I have experienced some very high quality strictly grass fed beef from a grower in mid state NY that had the distinct grass flavor but also some marbling. The rib eye we sampled was tender and savory. An innovator in this field is a company called TallGrass in Kansas. http://www.tallgrassbeef.com/ Bill Kurtis, ownner, has a philosophy of raising quality beef on pasture and is gaining some market share. Jo Robinson, the pasture feeding advocate, describes a good pasture fed beef farmer as more of a grass farmer, growing a high quality grass as the main food stuff.
In past posts I wrote about Scottish Highland cattle and their ability to fatten on grass and forage. They have a very fine fiber and produce a lower fat but quality meat. They are not typically raised commercially due to their excessive furry coat and very large horns but there are numerous farms throughout the US that do raise and sell their meat. NY state has over 35 farms registered as raising Highland cattle and many more in New England and Pennsylvania.
Recently we recieved a pasture raised Highland that was raised in Rhinebeck NY. It was not what I expected. The beef had absolutely no fat on the exterior and no marbling at all!. Surely this was not inducative of what this breed represents. It was by no means quality, but not because of the breed but how it was raised. The term "grass fed" doesn't simply mean the animal is allowed to roam a pasture and eat down all the grass, even though this is what, many people believe. High quality grass fed is placed on ripe fresh grass and then moved from pasture to pasture to insure the animal gets plenty of nutrition, even to the point of marbling. I have tasted numerous grass fed steaks that had marbling and might have graded low choice. I understand that Highland cattle develop less fat and maybe it was that it was an extermely hot time of year but this was a waste.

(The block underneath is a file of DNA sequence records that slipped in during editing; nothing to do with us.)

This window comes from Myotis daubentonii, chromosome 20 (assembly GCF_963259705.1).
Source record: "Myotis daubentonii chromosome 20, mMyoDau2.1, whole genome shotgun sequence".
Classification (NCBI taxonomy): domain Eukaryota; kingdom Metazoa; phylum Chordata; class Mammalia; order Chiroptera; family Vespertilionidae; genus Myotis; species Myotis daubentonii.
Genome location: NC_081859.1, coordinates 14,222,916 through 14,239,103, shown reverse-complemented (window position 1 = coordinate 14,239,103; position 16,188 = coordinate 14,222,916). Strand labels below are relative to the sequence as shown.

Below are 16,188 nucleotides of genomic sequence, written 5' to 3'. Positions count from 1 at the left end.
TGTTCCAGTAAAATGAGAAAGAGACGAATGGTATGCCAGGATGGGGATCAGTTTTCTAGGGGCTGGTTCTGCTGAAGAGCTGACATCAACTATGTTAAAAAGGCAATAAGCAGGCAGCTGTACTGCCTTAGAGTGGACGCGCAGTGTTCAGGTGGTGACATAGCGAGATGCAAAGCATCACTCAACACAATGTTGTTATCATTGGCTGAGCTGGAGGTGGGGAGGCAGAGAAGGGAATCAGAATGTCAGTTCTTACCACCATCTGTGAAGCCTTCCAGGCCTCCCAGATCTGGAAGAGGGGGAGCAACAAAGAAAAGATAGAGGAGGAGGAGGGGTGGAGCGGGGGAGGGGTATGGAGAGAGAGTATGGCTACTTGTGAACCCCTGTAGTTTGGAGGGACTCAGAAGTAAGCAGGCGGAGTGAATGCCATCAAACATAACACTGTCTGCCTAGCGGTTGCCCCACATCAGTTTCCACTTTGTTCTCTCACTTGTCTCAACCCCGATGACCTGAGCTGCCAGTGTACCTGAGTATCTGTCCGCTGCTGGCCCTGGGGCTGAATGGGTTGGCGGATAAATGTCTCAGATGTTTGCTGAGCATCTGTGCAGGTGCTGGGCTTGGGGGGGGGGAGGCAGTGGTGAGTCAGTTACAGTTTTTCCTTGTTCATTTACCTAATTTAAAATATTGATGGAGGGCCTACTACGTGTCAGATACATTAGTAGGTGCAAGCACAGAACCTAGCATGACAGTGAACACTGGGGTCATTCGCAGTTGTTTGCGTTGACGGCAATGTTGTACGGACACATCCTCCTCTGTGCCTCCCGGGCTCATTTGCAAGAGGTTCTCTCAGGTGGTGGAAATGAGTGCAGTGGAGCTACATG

Another issue was the lack of USDA inspection. Farmers can be exempt from USDA inspection if they are selling directly to the end user. The meat must be stamped "NOT FOR SALE" as was the case on or carcass. I called the NY Ags and Markets dept. to confirm my suspicion. This meat was not legal for sale in a restaurant. But what about using it for demo in a school setting? The meat would have been consumed by students, therefore it would be considered part of their meal plan and in effect would have been sold to them, making it illegal.
The third issue was the price. I know that locally grown, fully pastured beef is going for a high price these days but this 500 lb carcass was over $3,000! I recognize the need for farmers to recoup their investment but this seemed excessive, especially considering the quality of the meat.
Lessons learned? Know your farmer if buying local. Local does not simply mean better! Be sure to purchase inspected meat if selling it in a restaurant or shop. Uninspected farmer's market meats are ok for home cooks that are not re-selling but a chef needs to be more cautious.
This post by no means was meant to discourage the use of quality grass fed beef or heritage Highland cattle but there is a right way and a wrong way to buy local meat and there was NO way we could use this example.
Over grazed pasture.